• Martin Land 29th May '10 - 9:05pm

    So the Torygraph will now carve out the talented, one by one, until they get the right wing government they want.

  • I suppose vital political reforms such as recall elections will have to wait till public memory fades about this cheating, lying turd. If he supports recall elections he should resign from the Commons too shouldnt he?

  • David Laws put himself into a very difficult situation (financially) which the Telegraph found out about and it is hard to see how he could have made the necessary cuts. It is, however, both a personal tragedy for him and a tragedy for the country. He was shaping up to be an excellent Chief Secretary and this is a dreadful waste of talent. I hope that he may return to the cabinet at some stage.

  • Anthony Aloysius St 29th May '10 - 9:19pm

    Alex

    “We need to clean up politics. I will use your votes to reform Parliament, to deliver a fairer voting system, protect your freedoms and give you the right to sack corrupt MPs.” – Nick Clegg

    That’s ridiculous. Of course he didn’t mean Lib Dem MPs!

  • An extremely dignified statement from a real gentleman and decent public servant.

  • Most disappointing and whilst the issue had to be addressed the trangression less serious than many others in my views. The comments of some Labour MP’s beggars belief, but what do you expect. Clearly David has integrity and didn’t feel he could tough it out. I wish Danny Alexander well but feel that there were possibly stronger candidates for this position.

  • Keith Browning 29th May '10 - 9:32pm

    Ironic that SKY news headlines alongside ‘Laws resigns’.

    ‘Malawi pardon gay couple’……………

    but not in England where we are still a Third World country with our politics and voting system.

  • paul barker 29th May '10 - 9:34pm

    David Laws has asked for privacy, we should respect that.
    OK, probably too subtle, lets all shut up about him, like, err, now.

  • JAMES COLE

    Most disappointing and whilst the issue had to be addressed the trangression less serious than many others in my views. The comments of some Labour MP’s beggars belief, but what do you expect. Clearly David has integrity and didn’t feel he could tough it out. I wish Danny Alexander well but feel that there were possibly stronger candidates for this position.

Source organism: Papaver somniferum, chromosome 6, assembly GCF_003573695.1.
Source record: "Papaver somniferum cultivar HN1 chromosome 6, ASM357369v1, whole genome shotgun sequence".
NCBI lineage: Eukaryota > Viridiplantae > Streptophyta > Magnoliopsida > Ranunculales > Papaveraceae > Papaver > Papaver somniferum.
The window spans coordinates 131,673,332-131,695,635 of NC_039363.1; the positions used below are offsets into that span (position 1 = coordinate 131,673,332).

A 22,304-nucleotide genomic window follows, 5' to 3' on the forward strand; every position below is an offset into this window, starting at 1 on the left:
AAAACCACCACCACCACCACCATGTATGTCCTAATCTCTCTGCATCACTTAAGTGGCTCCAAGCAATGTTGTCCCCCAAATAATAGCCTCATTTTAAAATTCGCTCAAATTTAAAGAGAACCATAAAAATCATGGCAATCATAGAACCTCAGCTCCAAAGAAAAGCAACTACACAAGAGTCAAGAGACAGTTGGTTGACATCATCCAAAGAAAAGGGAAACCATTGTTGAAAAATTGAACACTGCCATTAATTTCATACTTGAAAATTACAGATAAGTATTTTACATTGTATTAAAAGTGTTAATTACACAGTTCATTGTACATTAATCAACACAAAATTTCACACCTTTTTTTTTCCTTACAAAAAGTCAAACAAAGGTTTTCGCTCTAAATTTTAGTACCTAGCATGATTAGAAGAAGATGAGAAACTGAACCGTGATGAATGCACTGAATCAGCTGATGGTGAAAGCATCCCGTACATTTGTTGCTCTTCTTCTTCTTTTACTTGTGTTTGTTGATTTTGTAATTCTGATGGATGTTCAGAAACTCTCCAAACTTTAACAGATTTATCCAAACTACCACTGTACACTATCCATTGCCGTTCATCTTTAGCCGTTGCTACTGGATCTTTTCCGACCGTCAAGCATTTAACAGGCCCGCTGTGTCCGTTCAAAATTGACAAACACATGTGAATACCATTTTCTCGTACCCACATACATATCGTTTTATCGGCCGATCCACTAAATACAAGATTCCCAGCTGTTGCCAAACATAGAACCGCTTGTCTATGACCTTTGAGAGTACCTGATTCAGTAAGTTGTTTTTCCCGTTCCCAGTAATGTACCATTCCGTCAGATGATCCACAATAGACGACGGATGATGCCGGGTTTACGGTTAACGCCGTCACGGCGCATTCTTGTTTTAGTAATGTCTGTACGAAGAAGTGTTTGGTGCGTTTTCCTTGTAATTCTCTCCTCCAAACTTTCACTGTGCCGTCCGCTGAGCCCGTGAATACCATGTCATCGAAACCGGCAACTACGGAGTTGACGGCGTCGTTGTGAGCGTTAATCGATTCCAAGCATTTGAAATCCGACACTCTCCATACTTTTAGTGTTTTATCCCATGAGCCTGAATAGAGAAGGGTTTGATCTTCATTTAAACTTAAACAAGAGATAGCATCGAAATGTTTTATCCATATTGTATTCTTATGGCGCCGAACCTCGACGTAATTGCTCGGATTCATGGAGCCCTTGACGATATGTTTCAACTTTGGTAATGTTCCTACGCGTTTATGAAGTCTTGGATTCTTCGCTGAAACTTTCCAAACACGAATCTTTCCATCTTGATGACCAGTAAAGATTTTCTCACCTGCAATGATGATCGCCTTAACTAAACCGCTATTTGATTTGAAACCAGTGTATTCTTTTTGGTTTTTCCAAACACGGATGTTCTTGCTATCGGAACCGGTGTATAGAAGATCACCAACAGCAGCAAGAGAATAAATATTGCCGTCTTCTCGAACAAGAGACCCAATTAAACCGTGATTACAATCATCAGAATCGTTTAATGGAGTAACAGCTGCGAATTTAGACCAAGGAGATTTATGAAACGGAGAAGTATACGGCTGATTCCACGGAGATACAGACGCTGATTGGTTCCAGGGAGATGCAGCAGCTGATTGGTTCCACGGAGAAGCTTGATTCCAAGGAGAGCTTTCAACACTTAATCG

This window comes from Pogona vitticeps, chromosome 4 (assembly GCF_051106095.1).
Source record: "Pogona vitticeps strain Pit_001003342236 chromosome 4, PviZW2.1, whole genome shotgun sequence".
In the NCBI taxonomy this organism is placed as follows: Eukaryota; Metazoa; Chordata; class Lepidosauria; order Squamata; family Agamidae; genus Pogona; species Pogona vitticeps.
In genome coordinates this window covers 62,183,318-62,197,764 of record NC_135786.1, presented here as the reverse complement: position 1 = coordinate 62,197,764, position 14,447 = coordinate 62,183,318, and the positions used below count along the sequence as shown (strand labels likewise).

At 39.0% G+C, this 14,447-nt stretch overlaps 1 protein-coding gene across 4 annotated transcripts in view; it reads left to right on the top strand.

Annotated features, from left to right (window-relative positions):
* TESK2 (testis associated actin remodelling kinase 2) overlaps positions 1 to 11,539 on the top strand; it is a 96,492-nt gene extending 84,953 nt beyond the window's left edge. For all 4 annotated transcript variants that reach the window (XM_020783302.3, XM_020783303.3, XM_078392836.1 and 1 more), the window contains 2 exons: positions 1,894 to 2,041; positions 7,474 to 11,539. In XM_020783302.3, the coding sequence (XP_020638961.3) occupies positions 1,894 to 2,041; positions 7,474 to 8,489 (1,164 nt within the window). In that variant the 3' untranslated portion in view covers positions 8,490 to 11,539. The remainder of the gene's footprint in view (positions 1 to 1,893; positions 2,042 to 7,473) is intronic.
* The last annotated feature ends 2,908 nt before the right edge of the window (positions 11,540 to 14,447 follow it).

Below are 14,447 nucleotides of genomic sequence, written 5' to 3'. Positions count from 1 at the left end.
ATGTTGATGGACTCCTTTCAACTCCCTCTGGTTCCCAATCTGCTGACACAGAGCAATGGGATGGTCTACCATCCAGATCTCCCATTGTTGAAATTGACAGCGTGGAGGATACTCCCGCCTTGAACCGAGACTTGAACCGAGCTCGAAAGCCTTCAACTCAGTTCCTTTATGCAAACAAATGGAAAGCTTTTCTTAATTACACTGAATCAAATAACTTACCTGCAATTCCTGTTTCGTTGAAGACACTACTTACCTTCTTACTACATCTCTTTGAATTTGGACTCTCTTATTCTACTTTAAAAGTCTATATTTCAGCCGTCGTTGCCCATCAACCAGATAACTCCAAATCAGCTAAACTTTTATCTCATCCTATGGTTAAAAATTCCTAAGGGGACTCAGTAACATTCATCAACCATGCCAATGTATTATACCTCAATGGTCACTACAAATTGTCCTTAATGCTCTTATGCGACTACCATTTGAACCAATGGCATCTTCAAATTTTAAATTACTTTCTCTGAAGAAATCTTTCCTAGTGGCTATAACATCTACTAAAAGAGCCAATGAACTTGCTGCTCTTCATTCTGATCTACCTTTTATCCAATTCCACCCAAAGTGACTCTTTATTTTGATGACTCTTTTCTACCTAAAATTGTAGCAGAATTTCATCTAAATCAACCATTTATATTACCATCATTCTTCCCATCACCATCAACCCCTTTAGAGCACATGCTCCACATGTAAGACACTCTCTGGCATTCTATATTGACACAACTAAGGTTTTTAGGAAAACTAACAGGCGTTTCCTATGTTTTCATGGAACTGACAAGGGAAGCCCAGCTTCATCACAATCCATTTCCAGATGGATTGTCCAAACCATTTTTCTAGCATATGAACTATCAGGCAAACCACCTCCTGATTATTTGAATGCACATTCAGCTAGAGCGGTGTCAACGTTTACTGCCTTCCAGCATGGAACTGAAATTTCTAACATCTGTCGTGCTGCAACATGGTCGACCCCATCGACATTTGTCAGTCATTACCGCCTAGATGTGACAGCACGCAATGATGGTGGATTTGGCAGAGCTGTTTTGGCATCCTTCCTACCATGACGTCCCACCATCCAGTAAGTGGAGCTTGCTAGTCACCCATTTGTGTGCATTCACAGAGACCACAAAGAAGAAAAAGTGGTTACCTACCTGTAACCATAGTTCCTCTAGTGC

Of course there are candidates hundred times better than Danny Alexandar but in these tough economic times it is vital for the country to have a lib dem chief secretary who is fiercely loyal to Nick Clegg.

  • What about the distress this will have caused his partner? What about his privacy?

  • Andrew Suffield 29th May '10 - 9:45pm

    What about the distress this will have caused his partner? What about his privacy?

    That would be precisely why he resigned, yes.

  • Laws was clearly sailing quite close to the wind with the financial arrangements he’d set up. They were undoubtedly open to a negative reading, even if in the end he is judged by the Commissioner not to have broken the rules. You have to wonder quite what the party was doing – I would have thought expenses arrangements should have been probed closely for all MPs a while ago and as much as possible declared and disposed of.

    Many today have been questioning the plausibility of Laws’ statement that the reasons for establishing the arrangement was to keep his sexuality private. But it is impossible for many to appreciate the combination of family background and personal circumstances that would make coming out such a challenge. That doesn’t mean it isn’t the case. To be outed by the Telegraph must have been traumatic.